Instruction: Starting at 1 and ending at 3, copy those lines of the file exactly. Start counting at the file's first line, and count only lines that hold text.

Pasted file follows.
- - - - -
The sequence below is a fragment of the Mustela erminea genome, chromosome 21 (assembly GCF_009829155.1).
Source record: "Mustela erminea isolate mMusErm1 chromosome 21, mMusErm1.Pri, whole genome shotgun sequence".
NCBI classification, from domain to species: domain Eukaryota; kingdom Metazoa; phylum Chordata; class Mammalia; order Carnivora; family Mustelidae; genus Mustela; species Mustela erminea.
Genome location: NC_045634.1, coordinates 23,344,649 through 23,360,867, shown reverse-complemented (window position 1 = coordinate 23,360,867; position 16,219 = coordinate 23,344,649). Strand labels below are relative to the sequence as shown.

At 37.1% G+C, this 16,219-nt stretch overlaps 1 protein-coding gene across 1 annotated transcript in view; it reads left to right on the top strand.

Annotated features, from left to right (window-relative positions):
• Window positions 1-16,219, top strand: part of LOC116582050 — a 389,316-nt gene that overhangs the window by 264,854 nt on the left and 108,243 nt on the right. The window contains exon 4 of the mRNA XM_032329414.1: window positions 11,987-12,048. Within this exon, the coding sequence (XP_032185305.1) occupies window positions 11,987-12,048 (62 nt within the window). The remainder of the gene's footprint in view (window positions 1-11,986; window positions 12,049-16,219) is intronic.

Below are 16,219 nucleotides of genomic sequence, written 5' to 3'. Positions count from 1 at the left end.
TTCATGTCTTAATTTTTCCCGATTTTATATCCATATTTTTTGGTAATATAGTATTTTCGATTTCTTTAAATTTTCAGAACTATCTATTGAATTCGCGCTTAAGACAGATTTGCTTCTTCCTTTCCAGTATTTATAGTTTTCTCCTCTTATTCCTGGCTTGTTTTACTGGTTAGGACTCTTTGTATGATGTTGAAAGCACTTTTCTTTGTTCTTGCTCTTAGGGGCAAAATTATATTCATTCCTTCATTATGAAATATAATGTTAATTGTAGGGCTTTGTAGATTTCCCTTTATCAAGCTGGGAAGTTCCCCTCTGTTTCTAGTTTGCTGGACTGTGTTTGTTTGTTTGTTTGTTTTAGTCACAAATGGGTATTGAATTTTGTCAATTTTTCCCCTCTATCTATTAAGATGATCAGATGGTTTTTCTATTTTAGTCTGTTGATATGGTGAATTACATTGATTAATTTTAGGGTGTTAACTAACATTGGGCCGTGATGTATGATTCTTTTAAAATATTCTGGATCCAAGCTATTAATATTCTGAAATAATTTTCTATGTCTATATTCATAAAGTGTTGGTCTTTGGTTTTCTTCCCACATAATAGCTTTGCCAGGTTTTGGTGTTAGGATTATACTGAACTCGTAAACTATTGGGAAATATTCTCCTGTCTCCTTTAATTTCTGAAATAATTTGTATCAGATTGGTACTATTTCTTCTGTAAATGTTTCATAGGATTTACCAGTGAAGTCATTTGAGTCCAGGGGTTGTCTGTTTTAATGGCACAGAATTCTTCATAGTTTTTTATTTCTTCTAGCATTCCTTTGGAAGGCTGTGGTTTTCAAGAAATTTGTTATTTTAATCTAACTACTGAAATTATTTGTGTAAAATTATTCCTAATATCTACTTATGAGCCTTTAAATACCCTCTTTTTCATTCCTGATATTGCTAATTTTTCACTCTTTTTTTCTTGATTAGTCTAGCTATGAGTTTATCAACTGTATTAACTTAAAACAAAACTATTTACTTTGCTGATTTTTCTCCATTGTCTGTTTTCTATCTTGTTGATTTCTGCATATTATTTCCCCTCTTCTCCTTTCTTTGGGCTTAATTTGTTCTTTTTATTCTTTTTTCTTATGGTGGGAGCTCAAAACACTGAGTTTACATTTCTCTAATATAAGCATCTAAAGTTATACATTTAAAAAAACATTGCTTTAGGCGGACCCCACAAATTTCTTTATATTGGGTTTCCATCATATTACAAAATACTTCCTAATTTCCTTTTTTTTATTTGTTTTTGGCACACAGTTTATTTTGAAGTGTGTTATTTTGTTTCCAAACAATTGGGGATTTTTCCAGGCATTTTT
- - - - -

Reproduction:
The sequence below is a fragment of the Mustela erminea genome, chromosome 21 (assembly GCF_009829155.1).
Source record: "Mustela erminea isolate mMusErm1 chromosome 21, mMusErm1.Pri, whole genome shotgun sequence".
NCBI classification, from domain to species: domain Eukaryota; kingdom Metazoa; phylum Chordata; class Mammalia; order Carnivora; family Mustelidae; genus Mustela; species Mustela erminea.